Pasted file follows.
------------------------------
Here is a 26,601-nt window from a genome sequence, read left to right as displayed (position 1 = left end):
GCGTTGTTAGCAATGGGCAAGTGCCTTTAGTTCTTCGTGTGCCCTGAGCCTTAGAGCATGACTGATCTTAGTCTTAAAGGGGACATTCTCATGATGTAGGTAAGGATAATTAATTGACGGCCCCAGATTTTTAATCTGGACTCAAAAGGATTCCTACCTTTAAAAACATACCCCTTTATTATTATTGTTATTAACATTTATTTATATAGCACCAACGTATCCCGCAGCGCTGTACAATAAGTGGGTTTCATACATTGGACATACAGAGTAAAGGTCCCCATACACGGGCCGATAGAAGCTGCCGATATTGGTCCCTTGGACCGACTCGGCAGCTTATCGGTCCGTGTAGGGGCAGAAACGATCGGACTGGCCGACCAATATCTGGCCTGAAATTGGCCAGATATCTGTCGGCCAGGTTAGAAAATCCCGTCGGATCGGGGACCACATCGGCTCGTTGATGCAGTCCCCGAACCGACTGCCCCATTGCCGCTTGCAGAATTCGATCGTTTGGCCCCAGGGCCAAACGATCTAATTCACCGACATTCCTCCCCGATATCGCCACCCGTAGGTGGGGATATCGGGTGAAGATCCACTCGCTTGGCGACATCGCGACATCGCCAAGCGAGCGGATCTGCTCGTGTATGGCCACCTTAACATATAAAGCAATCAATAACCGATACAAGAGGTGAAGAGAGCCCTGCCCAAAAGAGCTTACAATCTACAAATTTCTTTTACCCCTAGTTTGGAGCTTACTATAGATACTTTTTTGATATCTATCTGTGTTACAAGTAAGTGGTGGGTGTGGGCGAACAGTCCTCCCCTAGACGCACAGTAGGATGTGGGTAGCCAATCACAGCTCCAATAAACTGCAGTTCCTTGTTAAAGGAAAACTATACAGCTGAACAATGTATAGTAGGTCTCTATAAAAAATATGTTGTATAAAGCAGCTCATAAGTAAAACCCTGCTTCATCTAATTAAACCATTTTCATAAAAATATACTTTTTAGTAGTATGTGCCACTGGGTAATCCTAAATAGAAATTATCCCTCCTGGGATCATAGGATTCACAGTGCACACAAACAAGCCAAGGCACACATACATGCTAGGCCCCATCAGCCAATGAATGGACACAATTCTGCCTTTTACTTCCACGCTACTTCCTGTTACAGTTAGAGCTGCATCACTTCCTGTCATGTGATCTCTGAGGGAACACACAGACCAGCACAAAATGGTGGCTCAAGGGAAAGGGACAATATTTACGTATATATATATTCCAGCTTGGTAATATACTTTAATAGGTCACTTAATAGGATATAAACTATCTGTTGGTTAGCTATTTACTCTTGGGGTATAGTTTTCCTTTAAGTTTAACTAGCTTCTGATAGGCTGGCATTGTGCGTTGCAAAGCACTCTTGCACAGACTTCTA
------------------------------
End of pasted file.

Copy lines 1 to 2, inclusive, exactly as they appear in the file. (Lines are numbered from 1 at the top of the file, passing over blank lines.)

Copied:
Here is a 26,601-nt window from a genome sequence, read left to right as displayed (position 1 = left end):
GCGTTGTTAGCAATGGGCAAGTGCCTTTAGTTCTTCGTGTGCCCTGAGCCTTAGAGCATGACTGATCTTAGTCTTAAAGGGGACATTCTCATGATGTAGGTAAGGATAATTAATTGACGGCCCCAGATTTTTAATCTGGACTCAAAAGGATTCCTACCTTTAAAAACATACCCCTTTATTATTATTGTTATTAACATTTATTTATATAGCACCAACGTATCCCGCAGCGCTGTACAATAAGTGGGTTTCATACATTGGACATACAGAGTAAAGGTCCCCATACACGGGCCGATAGAAGCTGCCGATATTGGTCCCTTGGACCGACTCGGCAGCTTATCGGTCCGTGTAGGGGCAGAAACGATCGGACTGGCCGACCAATATCTGGCCTGAAATTGGCCAGATATCTGTCGGCCAGGTTAGAAAATCCCGTCGGATCGGGGACCACATCGGCTCGTTGATGCAGTCCCCGAACCGACTGCCCCATTGCCGCTTGCAGAATTCGATCGTTTGGCCCCAGGGCCAAACGATCTAATTCACCGACATTCCTCCCCGATATCGCCACCCGTAGGTGGGGATATCGGGTGAAGATCCACTCGCTTGGCGACATCGCGACATCGCCAAGCGAGCGGATCTGCTCGTGTATGGCCACCTTAACATATAAAGCAATCAATAACCGATACAAGAGGTGAAGAGAGCCCTGCCCAAAAGAGCTTACAATCTACAAATTTCTTTTACCCCTAGTTTGGAGCTTACTATAGATACTTTTTTGATATCTATCTGTGTTACAAGTAAGTGGTGGGTGTGGGCGAACAGTCCTCCCCTAGACGCACAGTAGGATGTGGGTAGCCAATCACAGCTCCAATAAACTGCAGTTCCTTGTTAAAGGAAAACTATACAGCTGAACAATGTATAGTAGGTCTCTATAAAAAATATGTTGTATAAAGCAGCTCATAAGTAAAACCCTGCTTCATCTAATTAAACCATTTTCATAAAAATATACTTTTTAGTAGTATGTGCCACTGGGTAATCCTAAATAGAAATTATCCCTCCTGGGATCATAGGATTCACAGTGCACACAAACAAGCCAAGGCACACATACATGCTAGGCCCCATCAGCCAATGAATGGACACAATTCTGCCTTTTACTTCCACGCTACTTCCTGTTACAGTTAGAGCTGCATCACTTCCTGTCATGTGATCTCTGAGGGAACACACAGACCAGCACAAAATGGTGGCTCAAGGGAAAGGGACAATATTTACGTATATATATATTCCAGCTTGGTAATATACTTTAATAGGTCACTTAATAGGATATAAACTATCTGTTGGTTAGCTATTTACTCTTGGGGTATAGTTTTCCTTTAAGTTTAACTAGCTTCTGATAGGCTGGCATTGTGCGTTGCAAAGCACTCTTGCACAGACTTCTA